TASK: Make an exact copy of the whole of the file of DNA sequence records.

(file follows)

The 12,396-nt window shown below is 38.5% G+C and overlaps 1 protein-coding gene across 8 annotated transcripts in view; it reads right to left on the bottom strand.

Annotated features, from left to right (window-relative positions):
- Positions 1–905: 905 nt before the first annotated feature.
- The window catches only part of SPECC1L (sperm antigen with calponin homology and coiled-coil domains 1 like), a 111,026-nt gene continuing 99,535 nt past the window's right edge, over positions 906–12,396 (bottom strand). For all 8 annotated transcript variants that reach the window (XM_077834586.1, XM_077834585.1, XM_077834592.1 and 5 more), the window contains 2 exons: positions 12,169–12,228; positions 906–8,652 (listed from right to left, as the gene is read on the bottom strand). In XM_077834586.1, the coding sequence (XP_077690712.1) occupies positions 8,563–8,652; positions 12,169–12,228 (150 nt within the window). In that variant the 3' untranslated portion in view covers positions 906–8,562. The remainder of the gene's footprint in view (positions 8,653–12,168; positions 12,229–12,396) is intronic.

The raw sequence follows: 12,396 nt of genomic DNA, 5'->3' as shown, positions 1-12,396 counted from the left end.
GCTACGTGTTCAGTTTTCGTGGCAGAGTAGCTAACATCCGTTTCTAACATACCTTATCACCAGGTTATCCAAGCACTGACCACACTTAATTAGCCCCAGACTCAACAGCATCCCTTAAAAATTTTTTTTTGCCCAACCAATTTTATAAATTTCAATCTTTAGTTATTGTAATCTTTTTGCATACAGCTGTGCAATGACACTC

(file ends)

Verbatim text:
The 12,396-nt window shown below is 38.5% G+C and overlaps 1 protein-coding gene across 8 annotated transcripts in view; it reads right to left on the bottom strand.

Annotated features, from left to right (window-relative positions):
- Positions 1–905: 905 nt before the first annotated feature.
- The window catches only part of SPECC1L (sperm antigen with calponin homology and coiled-coil domains 1 like), a 111,026-nt gene continuing 99,535 nt past the window's right edge, over positions 906–12,396 (bottom strand). For all 8 annotated transcript variants that reach the window (XM_077834586.1, XM_077834585.1, XM_077834592.1 and 5 more), the window contains 2 exons: positions 12,169–12,228; positions 906–8,652 (listed from right to left, as the gene is read on the bottom strand). In XM_077834586.1, the coding sequence (XP_077690712.1) occupies positions 8,563–8,652; positions 12,169–12,228 (150 nt within the window). In that variant the 3' untranslated portion in view covers positions 906–8,562. The remainder of the gene's footprint in view (positions 8,653–12,168; positions 12,229–12,396) is intronic.

The raw sequence follows: 12,396 nt of genomic DNA, 5'->3' as shown, positions 1-12,396 counted from the left end.
GCTACGTGTTCAGTTTTCGTGGCAGAGTAGCTAACATCCGTTTCTAACATACCTTATCACCAGGTTATCCAAGCACTGACCACACTTAATTAGCCCCAGACTCAACAGCATCCCTTAAAAATTTTTTTTTGCCCAACCAATTTTATAAATTTCAATCTTTAGTTATTGTAATCTTTTTGCATACAGCTGTGCAATGACACTC